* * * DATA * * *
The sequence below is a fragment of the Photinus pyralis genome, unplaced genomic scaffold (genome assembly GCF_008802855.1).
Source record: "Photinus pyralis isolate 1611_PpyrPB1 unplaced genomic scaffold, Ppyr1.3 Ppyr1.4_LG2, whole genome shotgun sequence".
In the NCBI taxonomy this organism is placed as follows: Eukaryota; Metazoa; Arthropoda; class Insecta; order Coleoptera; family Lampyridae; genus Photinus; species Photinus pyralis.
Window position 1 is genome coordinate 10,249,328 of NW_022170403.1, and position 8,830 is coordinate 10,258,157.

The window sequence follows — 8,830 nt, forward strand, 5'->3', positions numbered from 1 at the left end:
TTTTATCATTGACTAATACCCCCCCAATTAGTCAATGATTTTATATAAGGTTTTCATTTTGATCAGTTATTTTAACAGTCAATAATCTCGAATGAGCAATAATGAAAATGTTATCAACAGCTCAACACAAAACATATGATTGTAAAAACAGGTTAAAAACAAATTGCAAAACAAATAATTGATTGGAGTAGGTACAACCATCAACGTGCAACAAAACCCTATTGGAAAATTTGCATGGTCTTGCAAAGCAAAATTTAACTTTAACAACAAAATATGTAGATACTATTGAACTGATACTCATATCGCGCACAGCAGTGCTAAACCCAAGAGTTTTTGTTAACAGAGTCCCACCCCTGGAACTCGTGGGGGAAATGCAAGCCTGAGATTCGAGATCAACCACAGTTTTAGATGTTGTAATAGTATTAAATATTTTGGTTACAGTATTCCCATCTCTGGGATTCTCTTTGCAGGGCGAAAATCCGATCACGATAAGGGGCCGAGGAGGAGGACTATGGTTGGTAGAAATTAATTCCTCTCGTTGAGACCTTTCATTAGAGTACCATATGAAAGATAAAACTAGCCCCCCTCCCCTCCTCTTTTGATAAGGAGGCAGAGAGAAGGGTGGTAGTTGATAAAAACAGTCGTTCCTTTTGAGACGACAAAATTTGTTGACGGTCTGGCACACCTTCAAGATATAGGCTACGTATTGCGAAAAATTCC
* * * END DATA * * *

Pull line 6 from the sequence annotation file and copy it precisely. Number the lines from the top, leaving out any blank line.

TTTTATCATTGACTAATACCCCCCCAATTAGTCAATGATTTTATATAAGGTTTTCATTTTGATCAGTTATTTTAACAGTCAATAATCTCGAATGAGCAATAATGAAAATGTTATCAACAGCTCAACACAAAACATATGATTGTAAAAACAGGTTAAAAACAAATTGCAAAACAAATAATTGATTGGAGTAGGTACAACCATCAACGTGCAACAAAACCCTATTGGAAAATTTGCATGGTCTTGCAAAGCAAAATTTAACTTTAACAACAAAATATGTAGATACTATTGAACTGATACTCATATCGCGCACAGCAGTGCTAAACCCAAGAGTTTTTGTTAACAGAGTCCCACCCCTGGAACTCGTGGGGGAAATGCAAGCCTGAGATTCGAGATCAACCACAGTTTTAGATGTTGTAATAGTATTAAATATTTTGGTTACAGTATTCCCATCTCTGGGATTCTCTTTGCAGGGCGAAAATCCGATCACGATAAGGGGCCGAGGAGGAGGACTATGGTTGGTAGAAATTAATTCCTCTCGTTGAGACCTTTCATTAGAGTACCATATGAAAGATAAAACTAGCCCCCCTCCCCTCCTCTTTTGATAAGGAGGCAGAGAGAAGGGTGGTAGTTGATAAAAACAGTCGTTCCTTTTGAGACGACAAAATTTGTTGACGGTCTGGCACACCTTCAAGATATAGGCTACGTATTGCGAAAAATTCC